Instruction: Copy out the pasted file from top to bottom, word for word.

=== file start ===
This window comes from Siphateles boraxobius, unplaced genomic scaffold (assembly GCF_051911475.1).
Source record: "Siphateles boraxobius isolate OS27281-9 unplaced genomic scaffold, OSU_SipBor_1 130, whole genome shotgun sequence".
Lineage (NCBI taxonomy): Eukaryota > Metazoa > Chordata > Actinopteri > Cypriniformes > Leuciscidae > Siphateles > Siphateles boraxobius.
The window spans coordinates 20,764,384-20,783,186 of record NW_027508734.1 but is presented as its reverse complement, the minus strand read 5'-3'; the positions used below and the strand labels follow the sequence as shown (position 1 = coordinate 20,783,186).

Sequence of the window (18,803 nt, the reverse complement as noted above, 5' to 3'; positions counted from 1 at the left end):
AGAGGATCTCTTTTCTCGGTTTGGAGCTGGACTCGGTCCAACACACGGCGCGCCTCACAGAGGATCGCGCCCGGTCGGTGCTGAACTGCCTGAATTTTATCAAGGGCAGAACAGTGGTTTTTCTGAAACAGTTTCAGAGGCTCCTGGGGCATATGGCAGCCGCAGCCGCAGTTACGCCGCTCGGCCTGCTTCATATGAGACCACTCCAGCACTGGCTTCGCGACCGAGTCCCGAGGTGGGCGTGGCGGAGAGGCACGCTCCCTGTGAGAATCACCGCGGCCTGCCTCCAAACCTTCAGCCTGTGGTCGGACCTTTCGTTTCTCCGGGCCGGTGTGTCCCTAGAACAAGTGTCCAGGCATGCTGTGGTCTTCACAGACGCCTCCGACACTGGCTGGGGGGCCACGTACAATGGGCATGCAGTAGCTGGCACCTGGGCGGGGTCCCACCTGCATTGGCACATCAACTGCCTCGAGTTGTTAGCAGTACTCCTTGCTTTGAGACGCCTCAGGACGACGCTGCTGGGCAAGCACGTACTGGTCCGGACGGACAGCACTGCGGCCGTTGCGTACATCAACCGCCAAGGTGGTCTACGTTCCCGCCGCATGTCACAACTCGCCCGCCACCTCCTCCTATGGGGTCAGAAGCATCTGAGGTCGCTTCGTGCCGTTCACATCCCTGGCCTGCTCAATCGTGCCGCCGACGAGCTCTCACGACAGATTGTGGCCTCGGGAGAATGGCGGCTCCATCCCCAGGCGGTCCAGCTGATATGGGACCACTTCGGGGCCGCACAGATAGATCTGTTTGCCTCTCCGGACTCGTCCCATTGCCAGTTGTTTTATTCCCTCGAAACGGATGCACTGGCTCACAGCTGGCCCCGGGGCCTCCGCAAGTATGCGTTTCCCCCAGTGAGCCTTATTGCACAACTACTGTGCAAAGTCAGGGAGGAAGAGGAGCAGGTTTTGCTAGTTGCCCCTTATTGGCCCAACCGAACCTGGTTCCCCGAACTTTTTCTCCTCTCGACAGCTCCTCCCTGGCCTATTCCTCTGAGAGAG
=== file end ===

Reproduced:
This window comes from Siphateles boraxobius, unplaced genomic scaffold (assembly GCF_051911475.1).
Source record: "Siphateles boraxobius isolate OS27281-9 unplaced genomic scaffold, OSU_SipBor_1 130, whole genome shotgun sequence".
Lineage (NCBI taxonomy): Eukaryota > Metazoa > Chordata > Actinopteri > Cypriniformes > Leuciscidae > Siphateles > Siphateles boraxobius.
The window spans coordinates 20,764,384-20,783,186 of record NW_027508734.1 but is presented as its reverse complement, the minus strand read 5'-3'; the positions used below and the strand labels follow the sequence as shown (position 1 = coordinate 20,783,186).

Sequence of the window (18,803 nt, the reverse complement as noted above, 5' to 3'; positions counted from 1 at the left end):
AGAGGATCTCTTTTCTCGGTTTGGAGCTGGACTCGGTCCAACACACGGCGCGCCTCACAGAGGATCGCGCCCGGTCGGTGCTGAACTGCCTGAATTTTATCAAGGGCAGAACAGTGGTTTTTCTGAAACAGTTTCAGAGGCTCCTGGGGCATATGGCAGCCGCAGCCGCAGTTACGCCGCTCGGCCTGCTTCATATGAGACCACTCCAGCACTGGCTTCGCGACCGAGTCCCGAGGTGGGCGTGGCGGAGAGGCACGCTCCCTGTGAGAATCACCGCGGCCTGCCTCCAAACCTTCAGCCTGTGGTCGGACCTTTCGTTTCTCCGGGCCGGTGTGTCCCTAGAACAAGTGTCCAGGCATGCTGTGGTCTTCACAGACGCCTCCGACACTGGCTGGGGGGCCACGTACAATGGGCATGCAGTAGCTGGCACCTGGGCGGGGTCCCACCTGCATTGGCACATCAACTGCCTCGAGTTGTTAGCAGTACTCCTTGCTTTGAGACGCCTCAGGACGACGCTGCTGGGCAAGCACGTACTGGTCCGGACGGACAGCACTGCGGCCGTTGCGTACATCAACCGCCAAGGTGGTCTACGTTCCCGCCGCATGTCACAACTCGCCCGCCACCTCCTCCTATGGGGTCAGAAGCATCTGAGGTCGCTTCGTGCCGTTCACATCCCTGGCCTGCTCAATCGTGCCGCCGACGAGCTCTCACGACAGATTGTGGCCTCGGGAGAATGGCGGCTCCATCCCCAGGCGGTCCAGCTGATATGGGACCACTTCGGGGCCGCACAGATAGATCTGTTTGCCTCTCCGGACTCGTCCCATTGCCAGTTGTTTTATTCCCTCGAAACGGATGCACTGGCTCACAGCTGGCCCCGGGGCCTCCGCAAGTATGCGTTTCCCCCAGTGAGCCTTATTGCACAACTACTGTGCAAAGTCAGGGAGGAAGAGGAGCAGGTTTTGCTAGTTGCCCCTTATTGGCCCAACCGAACCTGGTTCCCCGAACTTTTTCTCCTCTCGACAGCTCCTCCCTGGCCTATTCCTCTGAGAGAG